Melanie Orhant (email@example.com)
Mon, 21 Dec 1998 08:30:34 -0500
Illegal worker scheme alleged
By Denny Walsh
The Sacramento Bee, December 17, 1998
In a case billed as illustrative of a widespread practice in California, a
Panamanian national will appear in federal court today on a charge that he
has been harboring undocumented Mexican immigrants who work in his south
According to a criminal information filed by Assistant U.S. Attorney Robin
Taylor on Wednesday, Enrique Ernesto Saturno-Tunon employed persons at
Adalberto's Mexican Food Restaurant on Florin Road throughout the year
knowing they were in the country illegally.
The document also charges Saturno-Tunon, 26, with housing his illegal
employees in a Mack Road apartment and a 65th Avenue residence.
Other court papers contain far more serious accusations that Saturno-Tunon
-- who reportedly uses the alias Jimmy Marin -- recruits his employees in a
Mexican village, arranges for them to be smuggled into the United States,
and works them long hours for substandard wages paid in cash.
All of those elements are "typical of many restaurants in California,"
according to a search warrant affidavit of U.S. Immigration and
Naturalization Special Agent Barbara Morihara.
Restaurant owners use unreported cash receipts to pay illegal workers and
cover their tracks by under-reporting what they pay for goods and paying
vendors in cash with unreported receipts, Morihara said in the affidavit.
Saturno-Tunon was arrested Dec. 2 by INS agents who said he falsely claimed
to be a U.S. citizen.
When confronted with information about his true name and immigration
status, he admitted that he was born in Panama and has been in this country
illegally for six years, according to court documents.
U.S. Magistrate Judge Dale A. Drozd ordered him held without bail as a
During searches Dec. 2, two undocumented Mexicans were found at the
restaurant and four at the 65th Avenue address.
Saturno-Tunon's attorney, Robert McCann, could not be reached for comment
Adalberto's, which opened in June 1997, is a 24-hour fast-food operation
with counter and drive-through service.
The INS investigation was triggered by an individual contacting the agency
in February. The informant was motivated by what is described in Morihara's
affidavit as Saturno-Tunon's "abusive treatment" of his employees.
The affidavit says the subsequent investigation, including the informant's
cooperation, disclosed these details:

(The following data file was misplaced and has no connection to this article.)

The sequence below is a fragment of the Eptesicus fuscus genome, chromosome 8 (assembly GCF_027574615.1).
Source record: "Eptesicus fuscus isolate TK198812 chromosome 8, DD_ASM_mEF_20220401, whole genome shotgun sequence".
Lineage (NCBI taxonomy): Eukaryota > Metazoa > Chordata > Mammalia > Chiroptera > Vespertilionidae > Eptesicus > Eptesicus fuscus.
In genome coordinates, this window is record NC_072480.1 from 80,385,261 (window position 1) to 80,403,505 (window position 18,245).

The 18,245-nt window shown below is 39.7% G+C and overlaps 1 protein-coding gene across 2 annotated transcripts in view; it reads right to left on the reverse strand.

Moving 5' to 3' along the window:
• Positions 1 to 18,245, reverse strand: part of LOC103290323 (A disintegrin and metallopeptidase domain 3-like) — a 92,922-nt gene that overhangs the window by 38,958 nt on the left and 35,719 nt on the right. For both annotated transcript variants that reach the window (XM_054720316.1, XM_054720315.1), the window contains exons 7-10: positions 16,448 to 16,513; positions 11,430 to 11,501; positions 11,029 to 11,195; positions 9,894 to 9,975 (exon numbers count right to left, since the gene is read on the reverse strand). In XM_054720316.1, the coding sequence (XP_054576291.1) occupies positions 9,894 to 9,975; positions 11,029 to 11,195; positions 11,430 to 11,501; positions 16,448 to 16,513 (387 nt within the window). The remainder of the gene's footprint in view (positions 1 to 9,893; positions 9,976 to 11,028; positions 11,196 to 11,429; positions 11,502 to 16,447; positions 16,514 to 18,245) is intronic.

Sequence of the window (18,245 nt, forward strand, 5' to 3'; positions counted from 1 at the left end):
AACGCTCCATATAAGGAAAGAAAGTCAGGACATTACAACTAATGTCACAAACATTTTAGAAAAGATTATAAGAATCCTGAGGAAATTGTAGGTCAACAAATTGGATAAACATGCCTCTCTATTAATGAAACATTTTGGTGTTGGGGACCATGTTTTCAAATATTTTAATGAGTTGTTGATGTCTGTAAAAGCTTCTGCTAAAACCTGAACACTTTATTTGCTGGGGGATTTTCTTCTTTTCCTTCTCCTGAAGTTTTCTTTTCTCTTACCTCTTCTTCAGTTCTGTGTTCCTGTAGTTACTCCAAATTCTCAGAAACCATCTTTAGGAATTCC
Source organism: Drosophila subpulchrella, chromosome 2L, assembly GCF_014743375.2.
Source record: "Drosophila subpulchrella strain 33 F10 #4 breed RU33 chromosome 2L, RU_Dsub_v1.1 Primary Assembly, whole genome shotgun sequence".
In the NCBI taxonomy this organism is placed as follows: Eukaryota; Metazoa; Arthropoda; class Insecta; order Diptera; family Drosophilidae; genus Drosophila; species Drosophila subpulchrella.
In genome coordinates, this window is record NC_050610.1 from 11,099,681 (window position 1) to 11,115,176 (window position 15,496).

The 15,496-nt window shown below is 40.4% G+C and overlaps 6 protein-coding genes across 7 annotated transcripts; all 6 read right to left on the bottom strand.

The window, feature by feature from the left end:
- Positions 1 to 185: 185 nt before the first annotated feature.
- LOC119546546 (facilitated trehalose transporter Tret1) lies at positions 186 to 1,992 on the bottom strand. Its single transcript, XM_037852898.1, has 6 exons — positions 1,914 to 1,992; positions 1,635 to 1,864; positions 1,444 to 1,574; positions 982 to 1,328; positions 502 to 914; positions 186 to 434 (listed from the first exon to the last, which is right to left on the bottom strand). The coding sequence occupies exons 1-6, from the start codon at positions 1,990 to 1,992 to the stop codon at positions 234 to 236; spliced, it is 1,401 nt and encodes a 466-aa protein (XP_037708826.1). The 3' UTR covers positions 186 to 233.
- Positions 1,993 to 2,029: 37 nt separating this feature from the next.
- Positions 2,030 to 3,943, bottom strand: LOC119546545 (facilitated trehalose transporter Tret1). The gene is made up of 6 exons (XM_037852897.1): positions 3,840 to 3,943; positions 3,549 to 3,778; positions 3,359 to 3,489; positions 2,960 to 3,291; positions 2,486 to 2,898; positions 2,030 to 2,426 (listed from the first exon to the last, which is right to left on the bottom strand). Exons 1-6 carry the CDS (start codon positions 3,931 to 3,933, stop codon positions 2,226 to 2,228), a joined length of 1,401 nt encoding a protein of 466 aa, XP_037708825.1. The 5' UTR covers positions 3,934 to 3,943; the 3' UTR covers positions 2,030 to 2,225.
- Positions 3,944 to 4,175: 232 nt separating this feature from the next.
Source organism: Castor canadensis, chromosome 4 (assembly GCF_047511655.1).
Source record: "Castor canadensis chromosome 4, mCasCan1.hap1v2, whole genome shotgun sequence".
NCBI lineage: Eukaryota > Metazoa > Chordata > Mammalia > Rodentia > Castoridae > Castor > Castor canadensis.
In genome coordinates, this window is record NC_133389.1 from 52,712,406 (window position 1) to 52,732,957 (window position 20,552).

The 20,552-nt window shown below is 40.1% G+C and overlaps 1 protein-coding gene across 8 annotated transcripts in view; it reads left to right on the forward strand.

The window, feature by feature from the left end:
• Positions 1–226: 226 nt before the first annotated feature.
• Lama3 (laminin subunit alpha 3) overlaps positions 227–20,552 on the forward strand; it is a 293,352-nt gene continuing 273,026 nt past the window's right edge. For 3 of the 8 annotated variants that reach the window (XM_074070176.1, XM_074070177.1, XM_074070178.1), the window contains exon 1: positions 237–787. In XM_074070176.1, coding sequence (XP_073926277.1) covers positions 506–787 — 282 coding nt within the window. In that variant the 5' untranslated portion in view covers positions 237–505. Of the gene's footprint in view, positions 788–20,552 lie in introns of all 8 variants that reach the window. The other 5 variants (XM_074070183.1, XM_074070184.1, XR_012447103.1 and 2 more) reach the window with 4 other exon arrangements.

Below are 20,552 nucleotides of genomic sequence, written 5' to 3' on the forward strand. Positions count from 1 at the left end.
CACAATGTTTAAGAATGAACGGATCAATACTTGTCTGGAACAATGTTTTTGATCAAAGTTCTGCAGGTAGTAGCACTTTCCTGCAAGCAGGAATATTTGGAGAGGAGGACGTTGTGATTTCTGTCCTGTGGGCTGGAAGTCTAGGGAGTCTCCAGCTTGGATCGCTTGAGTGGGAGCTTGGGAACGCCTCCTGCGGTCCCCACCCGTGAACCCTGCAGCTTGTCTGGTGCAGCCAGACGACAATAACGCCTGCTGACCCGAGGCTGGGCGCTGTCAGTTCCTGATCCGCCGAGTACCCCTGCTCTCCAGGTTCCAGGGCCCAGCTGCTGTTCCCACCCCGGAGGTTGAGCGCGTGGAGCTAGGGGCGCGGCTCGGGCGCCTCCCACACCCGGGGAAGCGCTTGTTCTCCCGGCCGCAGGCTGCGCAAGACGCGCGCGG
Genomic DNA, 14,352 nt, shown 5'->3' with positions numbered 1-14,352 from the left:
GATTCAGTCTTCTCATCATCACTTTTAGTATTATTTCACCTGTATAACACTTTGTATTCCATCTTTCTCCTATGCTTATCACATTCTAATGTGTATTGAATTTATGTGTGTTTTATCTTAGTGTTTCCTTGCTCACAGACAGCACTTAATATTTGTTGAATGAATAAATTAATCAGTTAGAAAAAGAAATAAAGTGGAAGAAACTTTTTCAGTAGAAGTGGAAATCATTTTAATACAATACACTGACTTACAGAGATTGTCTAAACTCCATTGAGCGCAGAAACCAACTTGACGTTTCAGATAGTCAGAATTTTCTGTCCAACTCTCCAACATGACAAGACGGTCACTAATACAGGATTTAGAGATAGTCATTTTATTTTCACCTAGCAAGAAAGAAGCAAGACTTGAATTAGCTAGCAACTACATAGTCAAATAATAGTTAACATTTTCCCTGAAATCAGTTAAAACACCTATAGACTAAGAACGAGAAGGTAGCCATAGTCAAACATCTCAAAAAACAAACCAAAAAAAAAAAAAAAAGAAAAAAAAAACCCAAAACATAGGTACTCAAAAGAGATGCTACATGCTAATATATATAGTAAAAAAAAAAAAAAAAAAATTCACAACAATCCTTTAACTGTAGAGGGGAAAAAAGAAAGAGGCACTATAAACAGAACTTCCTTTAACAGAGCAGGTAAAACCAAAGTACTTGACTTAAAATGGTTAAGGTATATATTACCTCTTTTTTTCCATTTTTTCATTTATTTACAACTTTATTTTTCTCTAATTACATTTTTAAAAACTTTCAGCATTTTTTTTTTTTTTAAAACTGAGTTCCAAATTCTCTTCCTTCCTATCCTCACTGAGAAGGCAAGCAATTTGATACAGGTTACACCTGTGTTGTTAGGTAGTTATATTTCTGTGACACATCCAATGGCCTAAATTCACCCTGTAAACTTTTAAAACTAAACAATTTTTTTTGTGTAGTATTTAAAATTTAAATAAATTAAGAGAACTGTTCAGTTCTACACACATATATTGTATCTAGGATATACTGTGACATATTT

Saturno-Tunon's workers were recruited from Santo Domingo, San Luis Potosi,
Mexico. He and a partner would "go to that town and distribute Adalberto's
T-shirts and caps to prospective workers and promise them employment."
The pair "helped arrange to have the aliens transported across the Arizona
border, knowing they were illegal and unauthorized to work."
The undocumented workers were paid $3 an hour in cash and worked generally
10 hours a day up to seven days a week. They were housed in locations
leased or owned by Saturno-Tunon and his partner and were transported to
and from work.
According to the affidavit, Saturno-Tunon offers workers $4 an hour if they
secure fake permanent resident and Social Security cards. Saturno-Tunon
told them he bought a birth certificate showing he was born in San Diego.
An undercover INS operative who went to work at Adalberto's was told by
Saturno-Tunon's partner that false documents could be purchased in Los
Angeles or San Francisco. The operative was paid in cash with the
understanding there would be no deductions.
The operative reported witnessing Saturno-Tunon's brother, Roberto
Stanziola, taking cash from the restaurant's counter register and stuffing
it in his pockets without counting it.
Stanziola is a student legally in the United States but, according to
Morihara in her affidavit, "it appears that he is illegally employed at
The affidavit further says that physical surveillance and records of the
state Employment Development Department combined to document that
Saturno-Tunon under-reports the number of people working at Adalberto's.
Human Trafficking Program
Global Survival Network
P.O. Box 73214
Washington, DC 20009
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